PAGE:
A short architectural history
The Saint Nicholas city- and parish church was founded in about 1165. The church was situated at the intersection of two important north-south, east-west trade roads. It was dedicated to Nicholas, the medieval patron saint of merchants and wholesalers. Even today it is still situated amongst office buildings in the city centre with its doors open to visitors from all over the world. The church was originally built in the Romanesque architectural style what is proved by the western facade. In the early 16th century, the building was extended and formed a Gothic hall church, and has retained this shape up to the present. The three steeples received their Baroque decoration in 1731. Sandstone extensions altered the outside appearance of the church once again in 1902.
The interior of the church is even more fascinating. It was reconstructed between 1784 and 1797 in a classical (classicistic) style according to French examples by the architect J. C.F. Dauthe. The reconstruction was thought to demonstrate to the world self-confidence and high cultural standards of the citizens.
The columns designed to resemble palms, are especially impressive. The rich ornamental decoration on the ceiling, the galleries, and the pews is remarkable. The artist A. F. Oeser created thirty paintings for the church. They are exhibited in the portico as well as in the sanctuary. The angel of peace pictured above the altar is a rarity. Scenes from the New Testament are displayed in the sanctuary. Jesus is depicted as the teacher of mankind (south side) and miraculous Son of God (north side) - the two fundamental images of Jesus, on which contemporaries differ then and today.
The pulpit, the baptismal font, and the altar are noble creations: the whole interior is an outstanding example of the very best of German art and craftsmanship. The four alabaster reliefs by F. Pfeiffer from 1905 are extraordinary works of art as well as the exceptional scenes from Jesus' Way of the Cross. The late Romanesque wooden crucifix in the sanctuary is the oldest work of art in Leipzig.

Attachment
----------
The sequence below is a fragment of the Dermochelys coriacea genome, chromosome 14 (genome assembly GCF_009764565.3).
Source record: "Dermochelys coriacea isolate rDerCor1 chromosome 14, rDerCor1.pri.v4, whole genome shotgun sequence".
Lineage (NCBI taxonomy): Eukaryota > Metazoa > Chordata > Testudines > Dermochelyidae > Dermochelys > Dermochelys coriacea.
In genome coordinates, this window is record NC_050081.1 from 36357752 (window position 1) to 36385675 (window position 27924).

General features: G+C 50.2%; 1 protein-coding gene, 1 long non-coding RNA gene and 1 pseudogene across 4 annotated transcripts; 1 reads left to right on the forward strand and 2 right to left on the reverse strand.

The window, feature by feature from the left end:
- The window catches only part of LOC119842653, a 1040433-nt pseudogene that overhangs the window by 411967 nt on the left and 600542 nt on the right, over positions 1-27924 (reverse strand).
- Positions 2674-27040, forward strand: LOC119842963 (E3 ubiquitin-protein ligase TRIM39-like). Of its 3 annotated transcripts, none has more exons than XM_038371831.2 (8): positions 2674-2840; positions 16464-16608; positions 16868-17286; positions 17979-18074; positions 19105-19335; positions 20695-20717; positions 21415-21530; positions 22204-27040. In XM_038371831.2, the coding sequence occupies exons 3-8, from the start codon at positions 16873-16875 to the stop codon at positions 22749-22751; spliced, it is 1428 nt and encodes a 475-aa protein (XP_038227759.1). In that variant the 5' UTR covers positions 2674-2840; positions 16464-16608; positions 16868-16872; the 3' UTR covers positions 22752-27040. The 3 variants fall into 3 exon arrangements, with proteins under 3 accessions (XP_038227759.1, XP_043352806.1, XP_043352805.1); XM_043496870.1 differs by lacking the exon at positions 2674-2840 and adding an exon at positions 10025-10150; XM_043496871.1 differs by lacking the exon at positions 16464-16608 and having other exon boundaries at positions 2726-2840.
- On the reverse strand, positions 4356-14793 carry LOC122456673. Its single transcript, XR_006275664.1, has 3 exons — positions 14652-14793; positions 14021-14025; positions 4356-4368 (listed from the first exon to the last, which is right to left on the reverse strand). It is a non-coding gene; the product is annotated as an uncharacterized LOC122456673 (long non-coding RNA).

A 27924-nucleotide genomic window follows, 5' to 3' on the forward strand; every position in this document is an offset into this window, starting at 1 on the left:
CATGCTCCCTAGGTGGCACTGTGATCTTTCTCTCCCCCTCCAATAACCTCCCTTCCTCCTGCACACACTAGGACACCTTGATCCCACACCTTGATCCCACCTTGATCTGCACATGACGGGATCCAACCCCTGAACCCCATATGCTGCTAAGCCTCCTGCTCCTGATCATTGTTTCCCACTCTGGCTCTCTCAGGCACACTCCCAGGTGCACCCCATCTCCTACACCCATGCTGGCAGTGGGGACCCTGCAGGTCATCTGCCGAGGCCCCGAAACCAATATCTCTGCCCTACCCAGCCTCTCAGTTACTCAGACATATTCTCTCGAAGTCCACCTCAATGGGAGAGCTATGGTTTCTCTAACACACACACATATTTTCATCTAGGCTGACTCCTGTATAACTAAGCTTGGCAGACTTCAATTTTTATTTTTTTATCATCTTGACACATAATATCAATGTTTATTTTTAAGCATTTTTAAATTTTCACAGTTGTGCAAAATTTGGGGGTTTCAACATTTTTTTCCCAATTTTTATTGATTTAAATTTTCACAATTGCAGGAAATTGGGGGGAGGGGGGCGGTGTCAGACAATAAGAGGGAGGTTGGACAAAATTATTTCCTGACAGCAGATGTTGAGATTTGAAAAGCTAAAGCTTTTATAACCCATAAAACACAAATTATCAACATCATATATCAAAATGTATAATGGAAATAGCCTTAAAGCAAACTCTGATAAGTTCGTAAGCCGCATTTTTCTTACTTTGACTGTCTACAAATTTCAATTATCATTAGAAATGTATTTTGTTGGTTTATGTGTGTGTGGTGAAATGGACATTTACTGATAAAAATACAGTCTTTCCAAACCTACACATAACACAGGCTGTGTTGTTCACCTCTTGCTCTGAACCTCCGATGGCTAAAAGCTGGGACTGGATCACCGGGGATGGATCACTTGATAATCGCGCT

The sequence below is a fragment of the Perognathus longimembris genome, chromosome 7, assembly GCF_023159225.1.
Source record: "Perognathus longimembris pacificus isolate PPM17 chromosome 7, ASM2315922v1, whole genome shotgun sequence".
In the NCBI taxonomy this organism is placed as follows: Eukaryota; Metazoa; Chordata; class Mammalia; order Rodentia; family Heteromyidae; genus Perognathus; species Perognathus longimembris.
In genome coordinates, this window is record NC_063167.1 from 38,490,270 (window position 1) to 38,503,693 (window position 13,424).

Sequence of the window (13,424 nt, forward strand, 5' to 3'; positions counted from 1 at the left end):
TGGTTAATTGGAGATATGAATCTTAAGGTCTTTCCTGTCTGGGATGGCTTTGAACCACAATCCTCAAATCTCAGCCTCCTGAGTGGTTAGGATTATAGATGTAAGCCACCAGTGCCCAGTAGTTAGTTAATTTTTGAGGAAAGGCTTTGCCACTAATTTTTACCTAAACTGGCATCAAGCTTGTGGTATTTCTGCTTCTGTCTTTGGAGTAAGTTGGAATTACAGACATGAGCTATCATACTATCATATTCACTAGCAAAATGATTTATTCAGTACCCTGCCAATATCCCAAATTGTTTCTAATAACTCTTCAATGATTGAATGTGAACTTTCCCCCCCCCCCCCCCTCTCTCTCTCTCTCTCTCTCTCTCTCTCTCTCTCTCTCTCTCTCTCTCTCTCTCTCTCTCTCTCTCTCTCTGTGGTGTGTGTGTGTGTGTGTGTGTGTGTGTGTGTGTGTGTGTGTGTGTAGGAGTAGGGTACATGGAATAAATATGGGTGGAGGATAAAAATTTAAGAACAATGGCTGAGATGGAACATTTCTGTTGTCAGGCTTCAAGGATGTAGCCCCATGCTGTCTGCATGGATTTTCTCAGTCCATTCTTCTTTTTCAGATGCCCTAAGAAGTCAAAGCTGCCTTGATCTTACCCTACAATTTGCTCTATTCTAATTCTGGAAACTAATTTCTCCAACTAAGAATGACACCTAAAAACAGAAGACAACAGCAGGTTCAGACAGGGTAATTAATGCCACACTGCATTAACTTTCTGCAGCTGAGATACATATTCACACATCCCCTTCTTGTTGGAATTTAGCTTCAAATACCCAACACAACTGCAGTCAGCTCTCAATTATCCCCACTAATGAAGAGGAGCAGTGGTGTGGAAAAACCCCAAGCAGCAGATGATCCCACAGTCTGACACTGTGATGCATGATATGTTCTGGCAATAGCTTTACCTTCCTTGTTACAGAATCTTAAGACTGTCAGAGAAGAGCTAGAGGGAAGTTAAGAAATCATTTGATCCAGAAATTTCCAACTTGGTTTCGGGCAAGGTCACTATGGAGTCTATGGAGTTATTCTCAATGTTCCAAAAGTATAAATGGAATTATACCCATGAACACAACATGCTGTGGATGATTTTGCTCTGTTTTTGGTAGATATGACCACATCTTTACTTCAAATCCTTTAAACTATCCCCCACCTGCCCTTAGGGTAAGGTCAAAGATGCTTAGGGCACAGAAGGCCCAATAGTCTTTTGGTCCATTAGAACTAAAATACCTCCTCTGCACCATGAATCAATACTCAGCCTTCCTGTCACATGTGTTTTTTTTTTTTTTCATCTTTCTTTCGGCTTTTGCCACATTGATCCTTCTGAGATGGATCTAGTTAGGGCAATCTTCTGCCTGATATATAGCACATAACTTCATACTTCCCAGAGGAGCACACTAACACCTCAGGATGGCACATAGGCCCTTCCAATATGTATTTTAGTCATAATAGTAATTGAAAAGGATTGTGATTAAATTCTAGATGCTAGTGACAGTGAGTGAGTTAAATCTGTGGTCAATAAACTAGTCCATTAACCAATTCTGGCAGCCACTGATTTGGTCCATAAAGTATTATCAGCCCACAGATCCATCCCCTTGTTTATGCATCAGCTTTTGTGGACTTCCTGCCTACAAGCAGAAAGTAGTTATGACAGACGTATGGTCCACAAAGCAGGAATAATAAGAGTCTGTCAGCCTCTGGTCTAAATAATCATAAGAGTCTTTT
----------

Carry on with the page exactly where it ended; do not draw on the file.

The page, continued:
The church has served protestant worshipers since 1539 when the Reformation came to Leipzig. Bach's activity and creativity as master and organist of the choir in the years 1723 through 1750 were a highlight in the history of the church. Distinguished compositions by Bach were released for the first time at St. Nicholas. The organ was built by F. Ladegast of Weißenfels in 1858-1862. It is an important example of the "Romantic” school of organ-building and has been modernized with electric-pneumatic equipment in the 20th century.
The church - one of Germany’s most important architectural monuments - has been undergoing a thorough internal and external restoration since 1968. Since the financing of the restoration is a huge burden the community gratefully appreciates (any kind of) donations.
Rev Dr. A. Haubold